Soil supplies vines with minerals, including major elements (N, P, K, Mg, Ca) and trace elements (Fe, Bo, Mn, Zn, among others). Except for nitrogen, which will be addressed in the next section, there is little evidence that soil minerals are major drivers of terroir expression. In popular wine books, terroir expression is repeatedly attributed to « deep roots picking up trace elements » but no demonstration is provided on how these elements could possibly be transformed into aroma compounds or other sensory attributes of wines (Moran, 2001; Maltman, 2013). Seguin (1986) found no close relation between soil minerals and wine quality, and this was confirmed by van Leeuwen et al. (2004). This does not mean that soil minerals have no impact whatsoever. Excess in available soil potassium can possibly increase pH in must and wines (Morris et al., 1983; Soyer and Molot, 1993). High potassium levels are found in soils derived from specific rocks containing large amounts of feldspar, illite and mica (volcanic rocks, slate or shale; Huggett, 2006) or can be the result of excessive fertilization (Dundon et al., 1984). Many famous winegrowing sites are developed on parent material containing limestone, inducing the presence of high available soil calcium (Champagne, Burgundy, Saint-Emilion, Loire Valley in France, Tuscany in Italy, la Rioja in Spain and Coonawarra in Australia) (Wilson, 1998; Fanet, 2001). However, high soil calcium is not a prerequisite for good vineyard soil, because some of the world’s most renowned wines are produced on acidic soils developed on Quaternary alluvium, with low calcium content (Table 1a; Seguin, 1986). The depicted positive effect of calcium may be indirect. High calcium improves soil structure (White, 2003), which in turn improves root penetration, speeds up soil warming in the spring and improves internal drainage. The presence of active lime also reduces soil organic matter turnover, limiting the availability of mineral nitrogen (Duchaufour, 2001).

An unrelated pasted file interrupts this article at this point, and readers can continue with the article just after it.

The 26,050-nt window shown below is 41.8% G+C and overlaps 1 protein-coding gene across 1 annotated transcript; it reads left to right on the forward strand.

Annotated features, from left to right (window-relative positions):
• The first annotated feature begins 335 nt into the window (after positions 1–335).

Soil nitrogen supply

Nitrogen is a highly important nutrient in all agricultural crops, including grapevines. The level of nitrogen supply influences vine vigor, crop level, berry size, and impacts both major metabolites of the grape (sugar, organic acids) and secondary metabolites (phenolic compounds, aromas and aroma precursors) (Keller, 2010). The soil availability of nitrogen to the vine is not easy to estimate, because the vast majority of nitrogen in the soil is in organic form, which is not directly accessible to the vines. The organic matter first has to be turned into mineral nitrogen by soil microorganisms (including Nitrosomonas and Nitrobacter) before it can be absorbed by the vines, predominantly as NO3-. This is a complex and dynamic process, which depends on many factors: soil aeration, soil temperature, soil humidity, soil pH, and the type of organic matter, in particular its C/N ratio (van Leeuwen et al., 2000). The amount of available mineral nitrogen is clearly linked to the soil type and, thus, makes it part of the “terroir” effect (van Leeuwen, 2010), although it can obviously also be manipulated through fertilization practices (Spayd et al., 1993, 1994) and vineyard cover crop management.